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Landlords' group says Take Back the City protesters should be open to moving out of Dublin

The Residential Landlords Association has said that there is too much of a focus on Dublin.

Posters outside Dublin building that had been occupied.
Posters outside Dublin building that had been occupied.
Image: Leah Farrell/RollingNews.ie

A LANDLORDS GROUP has said it is “sceptical” about Take Back the City protests and has urged those protesting about housing in Dublin to consider vacant properties elsewhere in the country.

Fintan McNamara of the Residential Landlords Association has said that the protests have added to an unfair perception about landlords that could lead to fewer entering the businesses and fewer rental properties as a result.

The Take Back the City protests have seen activists occupying vacant properties in Dublin city without the consent of property owners, often until a court order forces them to leave.

The protests have led to a several offshoot movements and has seen the issue of vacant property become a central part of the debate.

But the methods used by the activists in entering private property has also been questioned.

McNamara says that landlords generally do not like leaving properties vacant but that sometimes this is unavoidable.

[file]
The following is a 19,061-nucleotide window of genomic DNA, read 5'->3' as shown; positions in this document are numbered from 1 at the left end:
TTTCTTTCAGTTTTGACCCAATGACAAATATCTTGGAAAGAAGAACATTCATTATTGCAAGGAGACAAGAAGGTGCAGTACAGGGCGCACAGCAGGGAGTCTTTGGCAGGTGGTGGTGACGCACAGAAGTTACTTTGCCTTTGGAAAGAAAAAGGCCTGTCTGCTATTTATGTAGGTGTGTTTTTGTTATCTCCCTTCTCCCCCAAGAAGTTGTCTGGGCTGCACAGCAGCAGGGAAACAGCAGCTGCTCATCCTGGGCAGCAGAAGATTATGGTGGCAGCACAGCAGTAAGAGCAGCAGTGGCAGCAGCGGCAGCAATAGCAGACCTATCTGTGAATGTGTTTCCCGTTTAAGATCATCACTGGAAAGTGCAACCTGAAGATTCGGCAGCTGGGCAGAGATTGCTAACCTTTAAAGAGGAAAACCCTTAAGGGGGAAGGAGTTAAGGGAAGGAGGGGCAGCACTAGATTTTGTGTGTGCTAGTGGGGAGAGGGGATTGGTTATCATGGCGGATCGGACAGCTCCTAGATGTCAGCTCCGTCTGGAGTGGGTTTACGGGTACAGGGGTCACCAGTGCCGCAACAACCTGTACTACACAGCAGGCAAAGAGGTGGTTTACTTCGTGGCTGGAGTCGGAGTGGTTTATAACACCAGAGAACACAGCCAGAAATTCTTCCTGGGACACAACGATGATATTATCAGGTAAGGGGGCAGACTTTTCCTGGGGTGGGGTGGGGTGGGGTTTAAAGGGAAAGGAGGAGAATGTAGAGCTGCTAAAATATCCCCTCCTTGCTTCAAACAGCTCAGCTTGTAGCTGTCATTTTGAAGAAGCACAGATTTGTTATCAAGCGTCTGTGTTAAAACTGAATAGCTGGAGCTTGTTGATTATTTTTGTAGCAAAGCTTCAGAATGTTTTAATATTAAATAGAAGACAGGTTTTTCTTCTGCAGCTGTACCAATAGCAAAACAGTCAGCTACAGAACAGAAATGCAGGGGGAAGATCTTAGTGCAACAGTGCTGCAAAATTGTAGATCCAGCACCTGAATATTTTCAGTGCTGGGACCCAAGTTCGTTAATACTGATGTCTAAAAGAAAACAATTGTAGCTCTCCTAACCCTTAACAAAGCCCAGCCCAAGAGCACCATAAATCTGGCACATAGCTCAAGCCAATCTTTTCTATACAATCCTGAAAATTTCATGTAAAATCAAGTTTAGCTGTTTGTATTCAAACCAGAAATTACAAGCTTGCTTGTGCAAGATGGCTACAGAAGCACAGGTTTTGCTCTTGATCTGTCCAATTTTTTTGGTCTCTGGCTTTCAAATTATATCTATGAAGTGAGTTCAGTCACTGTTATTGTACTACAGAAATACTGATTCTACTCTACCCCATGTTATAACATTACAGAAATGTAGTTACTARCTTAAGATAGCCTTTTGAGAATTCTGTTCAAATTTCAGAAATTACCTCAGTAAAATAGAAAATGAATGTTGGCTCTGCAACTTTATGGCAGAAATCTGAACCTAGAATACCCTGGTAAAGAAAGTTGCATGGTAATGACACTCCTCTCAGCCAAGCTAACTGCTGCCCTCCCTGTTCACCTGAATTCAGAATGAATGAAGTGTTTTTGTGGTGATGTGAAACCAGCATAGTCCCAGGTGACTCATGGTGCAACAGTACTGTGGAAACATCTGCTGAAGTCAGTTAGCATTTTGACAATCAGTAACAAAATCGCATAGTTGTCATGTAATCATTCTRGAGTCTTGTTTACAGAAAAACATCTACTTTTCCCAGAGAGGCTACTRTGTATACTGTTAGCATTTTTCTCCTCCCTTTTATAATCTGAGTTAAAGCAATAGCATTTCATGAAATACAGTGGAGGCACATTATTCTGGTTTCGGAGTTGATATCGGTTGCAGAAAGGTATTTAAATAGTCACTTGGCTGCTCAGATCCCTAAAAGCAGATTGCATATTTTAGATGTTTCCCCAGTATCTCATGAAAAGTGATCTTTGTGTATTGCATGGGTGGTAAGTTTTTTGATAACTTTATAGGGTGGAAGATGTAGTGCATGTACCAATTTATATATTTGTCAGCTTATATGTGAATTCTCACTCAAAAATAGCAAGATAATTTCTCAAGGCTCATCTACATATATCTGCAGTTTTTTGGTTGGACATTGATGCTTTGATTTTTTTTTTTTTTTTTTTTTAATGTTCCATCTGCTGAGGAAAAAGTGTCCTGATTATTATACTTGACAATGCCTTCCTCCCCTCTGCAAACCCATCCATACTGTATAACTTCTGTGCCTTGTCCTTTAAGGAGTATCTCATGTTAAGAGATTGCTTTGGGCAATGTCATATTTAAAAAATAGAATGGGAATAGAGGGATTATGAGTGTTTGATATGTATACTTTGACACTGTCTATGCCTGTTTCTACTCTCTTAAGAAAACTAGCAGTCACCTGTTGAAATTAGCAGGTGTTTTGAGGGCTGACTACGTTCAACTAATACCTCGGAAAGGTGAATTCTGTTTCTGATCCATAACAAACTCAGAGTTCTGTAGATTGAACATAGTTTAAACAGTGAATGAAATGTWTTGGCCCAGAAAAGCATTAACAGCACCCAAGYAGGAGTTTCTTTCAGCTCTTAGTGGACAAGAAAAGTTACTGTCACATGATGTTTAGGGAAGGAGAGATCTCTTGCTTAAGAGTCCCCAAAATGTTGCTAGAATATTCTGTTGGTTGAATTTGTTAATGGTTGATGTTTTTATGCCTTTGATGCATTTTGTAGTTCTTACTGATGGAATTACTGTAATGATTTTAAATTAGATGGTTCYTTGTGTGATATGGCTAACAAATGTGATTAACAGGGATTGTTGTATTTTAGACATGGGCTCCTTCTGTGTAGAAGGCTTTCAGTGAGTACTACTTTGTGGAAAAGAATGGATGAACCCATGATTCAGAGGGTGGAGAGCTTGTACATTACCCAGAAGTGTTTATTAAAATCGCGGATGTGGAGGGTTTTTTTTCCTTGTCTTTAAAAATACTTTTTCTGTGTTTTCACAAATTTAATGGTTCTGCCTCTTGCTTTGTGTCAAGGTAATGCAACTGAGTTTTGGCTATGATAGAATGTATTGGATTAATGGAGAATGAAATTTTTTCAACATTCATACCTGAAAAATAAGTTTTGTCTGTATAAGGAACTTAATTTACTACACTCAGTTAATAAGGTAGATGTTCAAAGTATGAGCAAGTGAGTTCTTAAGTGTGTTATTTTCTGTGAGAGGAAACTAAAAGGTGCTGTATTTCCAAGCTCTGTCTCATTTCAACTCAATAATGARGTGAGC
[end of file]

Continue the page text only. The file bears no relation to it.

He explains that the notice landlords are required to give to tenants about a change in plans for a property often means that they make plans way in advance that can lead to places becoming vacant.

“In relation to all these protests I am very sceptical,” McNamara says.

“Protests and demonstrations don’t build houses, don’t provide accommodation. That has to be done by builders and provided by landlords.”

The difficulty is that with all the negative comment about landlords at the moment and the demands that they be forced to keep tenants in the property as they’re selling, it can almost halve the value of the property.

He said that these issues and others could discourage new landlords from entering the market and could worsen the problem the activists are trying to solve.

He added that there is too much of an emphasis on properties in Dublin and that increasing the occupancy of vacant properties outside the capital would make a bigger difference.

“There are properties vacant across the country, in the west of Ireland, and they’re there at a very cheap rate. Communities down there would love to have an injection of population,” McNamara says.

“I think the people should consider moving down to very comfortable houses and nice communities instead of concentrating on Dublin.”

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About the author:

Rónán Duffy

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